Some offences are forever associated with students, however unfairly. In fact they are just as likely to be committed by non students. Section 8 of the Criminal Justice (Theft and Fraud Offences) Act 2001 springs to mind. The section reads:
“8.—(1) Subject to subsection (2), a person who, knowing that payment on the spot for any goods obtained or any service done is required or expected, dishonestly makes off without having paid as required or expected and with the intention of avoiding payment on the spot is guilty of an offence.”
This is the offence committed by people who intentionally leave a restaurant without making payment for the meal they have eaten. Of course, it applies to a wide range of situations, from sales of goods and services, as in the case of a restaurant, to services only as in hairdressers and taxis.
We solicitors, like other debt collectors, frequently fail to see much difference in the terms of the Section and the failures of people in commerce to pay their bills. These failures are sometimes “cultural”. Who, from Ireland, is not struck by the success of the US system of delivering newspapers to consumers on the street? They insert money and gain access to the entire paper contents of the dispensing station but remove just the one copy for which they have paid.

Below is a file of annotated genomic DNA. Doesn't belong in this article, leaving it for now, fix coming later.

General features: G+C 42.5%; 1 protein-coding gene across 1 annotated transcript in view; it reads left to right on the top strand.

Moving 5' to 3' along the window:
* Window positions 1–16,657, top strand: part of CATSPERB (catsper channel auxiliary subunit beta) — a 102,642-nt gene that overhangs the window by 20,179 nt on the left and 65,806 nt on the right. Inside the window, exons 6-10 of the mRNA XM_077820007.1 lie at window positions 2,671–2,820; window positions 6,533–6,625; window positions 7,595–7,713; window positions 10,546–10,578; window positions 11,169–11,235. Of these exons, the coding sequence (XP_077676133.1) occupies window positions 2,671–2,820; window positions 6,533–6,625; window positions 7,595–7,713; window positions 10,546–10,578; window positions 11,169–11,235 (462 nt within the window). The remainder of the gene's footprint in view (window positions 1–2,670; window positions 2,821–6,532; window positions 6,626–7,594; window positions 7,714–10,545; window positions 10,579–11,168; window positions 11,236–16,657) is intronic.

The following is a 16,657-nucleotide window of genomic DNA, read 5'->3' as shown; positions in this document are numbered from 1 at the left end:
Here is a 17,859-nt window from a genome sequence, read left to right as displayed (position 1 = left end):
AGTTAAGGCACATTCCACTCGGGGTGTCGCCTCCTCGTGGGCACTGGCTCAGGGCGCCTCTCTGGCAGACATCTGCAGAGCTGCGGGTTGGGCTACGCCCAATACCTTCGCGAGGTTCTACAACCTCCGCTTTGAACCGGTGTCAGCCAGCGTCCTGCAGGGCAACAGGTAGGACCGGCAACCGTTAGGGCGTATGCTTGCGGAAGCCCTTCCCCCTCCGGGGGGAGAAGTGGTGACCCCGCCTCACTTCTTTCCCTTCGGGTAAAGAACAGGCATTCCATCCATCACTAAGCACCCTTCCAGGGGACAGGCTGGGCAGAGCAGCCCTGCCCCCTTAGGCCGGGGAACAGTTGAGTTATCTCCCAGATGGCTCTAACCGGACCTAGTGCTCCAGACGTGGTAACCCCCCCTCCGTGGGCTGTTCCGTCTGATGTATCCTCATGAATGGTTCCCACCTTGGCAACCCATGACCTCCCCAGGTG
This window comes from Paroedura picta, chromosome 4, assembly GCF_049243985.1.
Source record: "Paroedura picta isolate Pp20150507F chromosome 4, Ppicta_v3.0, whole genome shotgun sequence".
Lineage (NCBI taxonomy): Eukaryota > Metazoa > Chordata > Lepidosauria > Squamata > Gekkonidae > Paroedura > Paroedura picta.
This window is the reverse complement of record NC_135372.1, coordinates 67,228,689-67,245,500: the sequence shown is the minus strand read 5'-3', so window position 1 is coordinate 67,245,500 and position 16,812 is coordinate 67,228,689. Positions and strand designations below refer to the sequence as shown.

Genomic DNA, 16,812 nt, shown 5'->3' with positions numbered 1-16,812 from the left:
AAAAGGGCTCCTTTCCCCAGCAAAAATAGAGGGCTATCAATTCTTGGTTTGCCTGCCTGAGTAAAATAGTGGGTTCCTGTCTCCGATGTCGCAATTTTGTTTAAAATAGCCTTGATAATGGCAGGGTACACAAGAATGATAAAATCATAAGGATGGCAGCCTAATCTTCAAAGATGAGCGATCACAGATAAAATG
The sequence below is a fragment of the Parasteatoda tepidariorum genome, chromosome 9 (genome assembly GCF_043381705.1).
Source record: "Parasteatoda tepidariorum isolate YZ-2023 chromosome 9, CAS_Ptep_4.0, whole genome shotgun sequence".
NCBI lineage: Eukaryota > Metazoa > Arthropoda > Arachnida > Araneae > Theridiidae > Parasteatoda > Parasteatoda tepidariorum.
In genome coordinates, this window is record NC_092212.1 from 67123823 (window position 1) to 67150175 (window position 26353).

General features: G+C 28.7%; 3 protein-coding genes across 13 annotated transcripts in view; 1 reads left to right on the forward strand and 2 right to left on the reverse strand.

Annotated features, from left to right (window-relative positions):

It is hard to think that system would work in Ireland, but we surely cannot have more than the average rate of “free riders”?
The appropriate word to describe free riders is “uncivilized”.
This evokes the first cities of Sumer;Eridu, Ur and Uruk. Ur was a port city on the Persian Gulf. It is believed that Ur was founded in 3,800 BC. It is estimated that, by approximately 2,000 BC it had a population of 65,000. These cities could not have existed without the development of the personal qualities of the inhabitants whereby they looked, not just to their own interests, but to the interests of the community as a whole. Admittedly, if you did not belong to the community civilization stopped short of you; slavery was an early adjunct of the life of the cities.